May 9, 2019 3.08 pm This story is over 30 months old

Lincoln hospital staff hit with old parking fines demanding thousands

Staff say they are determined to fight back

Hospital staff hit with thousands of pounds worth of parking fines and threatened with bailiffs say they are determined to fight back.

Lincoln County Hospital nurses claim to have come home to parking charges up to £5,000 in the last few days, some of which date back to four years ago.

Nearly 400 people have joined a social media group to raise questions and awareness, and to try fight the fines. They have even set up a fundraiser to pay for a legal adviser to hear their case.

All of the letters are from Total Parking Solutions (TPS) Limited, which was employed by United Lincolnshire Hospitals Trust five years ago.

The letters demand varying levels of payments for the original parking charges, as well as legal costs.

At least four people have even been taken to County Court after ignoring the letters, leaving them with a hefty bill to pay, threats of bailiffs and a black mark against their names.

A letter sent out to staff demanding payment.

One former employee, who asked not to be named, told The Lincolnite that staff are losing sleep over the fines.

“Car parking was a constant thorn in the side of staff during the TPS reign,” they said. “The parking firm would ticket us for anything and many refused to pay at the time.

“Staff already have highly stressful jobs. I am certain they would not let it affect their patient care but it all adds to the mental and emotional load.

“I know of lots of people who go home dreading that they’ve got another letter from the post. It’s caused a lot of anxiety and anguish for some.”

Another person, who still works for the hospital and also asked to remain anonymous, told The Lincolnite they tried to fight the parking charge years ago.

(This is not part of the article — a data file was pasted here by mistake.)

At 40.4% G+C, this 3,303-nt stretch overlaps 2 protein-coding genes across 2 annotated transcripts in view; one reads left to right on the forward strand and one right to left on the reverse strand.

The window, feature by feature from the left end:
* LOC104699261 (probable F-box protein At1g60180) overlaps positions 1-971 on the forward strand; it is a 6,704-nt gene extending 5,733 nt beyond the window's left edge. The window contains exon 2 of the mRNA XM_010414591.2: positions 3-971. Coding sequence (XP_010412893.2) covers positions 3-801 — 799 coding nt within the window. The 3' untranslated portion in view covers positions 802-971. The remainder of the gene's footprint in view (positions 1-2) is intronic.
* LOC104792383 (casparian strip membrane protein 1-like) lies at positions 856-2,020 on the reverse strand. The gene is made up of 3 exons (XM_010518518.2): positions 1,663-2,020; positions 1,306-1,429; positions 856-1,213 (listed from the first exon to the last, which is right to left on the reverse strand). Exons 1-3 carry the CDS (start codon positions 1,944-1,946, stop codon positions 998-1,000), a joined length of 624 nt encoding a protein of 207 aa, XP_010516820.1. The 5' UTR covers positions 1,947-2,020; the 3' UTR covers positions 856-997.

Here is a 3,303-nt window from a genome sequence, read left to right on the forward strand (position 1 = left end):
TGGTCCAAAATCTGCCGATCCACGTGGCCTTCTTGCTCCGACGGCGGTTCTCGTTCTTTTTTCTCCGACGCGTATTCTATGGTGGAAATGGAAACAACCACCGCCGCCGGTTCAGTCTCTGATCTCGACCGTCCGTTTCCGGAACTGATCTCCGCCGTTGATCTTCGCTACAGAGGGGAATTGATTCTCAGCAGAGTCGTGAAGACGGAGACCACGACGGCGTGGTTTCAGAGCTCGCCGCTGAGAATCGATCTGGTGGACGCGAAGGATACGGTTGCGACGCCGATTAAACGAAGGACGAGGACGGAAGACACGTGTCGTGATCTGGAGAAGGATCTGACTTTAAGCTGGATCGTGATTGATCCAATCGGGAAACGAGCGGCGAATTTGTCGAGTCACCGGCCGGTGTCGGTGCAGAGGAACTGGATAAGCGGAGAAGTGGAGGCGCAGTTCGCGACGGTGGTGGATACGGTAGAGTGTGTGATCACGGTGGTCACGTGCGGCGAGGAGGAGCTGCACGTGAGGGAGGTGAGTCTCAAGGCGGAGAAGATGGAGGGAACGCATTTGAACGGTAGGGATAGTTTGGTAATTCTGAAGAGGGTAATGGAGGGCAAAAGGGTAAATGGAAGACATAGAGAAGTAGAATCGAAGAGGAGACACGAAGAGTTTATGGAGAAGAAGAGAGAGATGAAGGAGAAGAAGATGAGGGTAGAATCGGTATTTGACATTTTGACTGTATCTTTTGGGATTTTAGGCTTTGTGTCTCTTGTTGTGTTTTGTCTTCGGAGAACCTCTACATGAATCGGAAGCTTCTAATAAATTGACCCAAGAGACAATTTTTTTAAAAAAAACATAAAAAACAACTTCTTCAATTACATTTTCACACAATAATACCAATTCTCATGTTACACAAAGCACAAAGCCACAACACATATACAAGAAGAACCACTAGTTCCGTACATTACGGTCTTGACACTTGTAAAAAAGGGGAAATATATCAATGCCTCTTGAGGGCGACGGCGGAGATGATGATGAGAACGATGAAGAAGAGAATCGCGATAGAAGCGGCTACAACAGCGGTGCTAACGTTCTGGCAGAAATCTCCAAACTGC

“I got a parking charge in 2014, accused of parking inappropriately. I tried to fight the fine but after a few attempts I asked for a reference number to go through an independent team that helps with appeals.

“They were legally required to give me that reference but they didn’t send anything else after that. I thought that was the end of it until I got a letter demanding payment through the post.”

Photo: Steve Smailes for The Lincolnite

Paul Boocock, director of estates and facilities at ULHT, said: “We are aware that some of our staff have recently received letters from our previous car parking provider, TPS, for unpaid fines.

“Any member of staff who has received a letter like this is advised to contact the company itself to discuss outstanding charges.

“We are working with TPS to make sure they are only contacting those who have not paid all of their previous fines.”

A spokesperson for TPS told The Lincolnite that their operatives only issue parking charges to a motorist in breach of terms and conditions: “At all times, TPS have acted within the scope and authority of the NHS Trust in implementing a parking management scheme at the hospitals for over five years.

“The sites in question had clearly displayed terms and conditions of parking. Compliance of such terms is crucial to the operations and safety of the sites. We are an accredited operator of the British Parking Association and our practices and signage have been thoroughly vetted and we remain compliant with the BPA’s code of practice.

“Whilst a motorist has the option to dispute a PCN or subsequently have the matter independently adjudicated by the independent appeals body (POPLA), it is unfortunate that some people ignored these parking charge notices despite receiving various notices and reminders which leaves us little option but pursue the outstanding charges using debt recovery processes. We would much rather avoid such action, and would prefer motorists to engage in proactive dialogue with us.

“We are happy to look at any individual queries and assess on a case by case basis and are hopeful that we can resolve any issues. For avoidance of doubts, any recent case relates to unchallenged notices issued between 2014 and 2016, which remain largely undisputed.”

TPS no longer manages parking at the hospital. ULHT recently awarded the contact instead to ParkingEye, which went on to install a new CCTV system and payment machines.

The transition hasn’t been a smooth one, with multiple complaints piling about fines and broken machines.

Recently, a 91-year-old man was “left in tears”after he was threatened with court action over fines.

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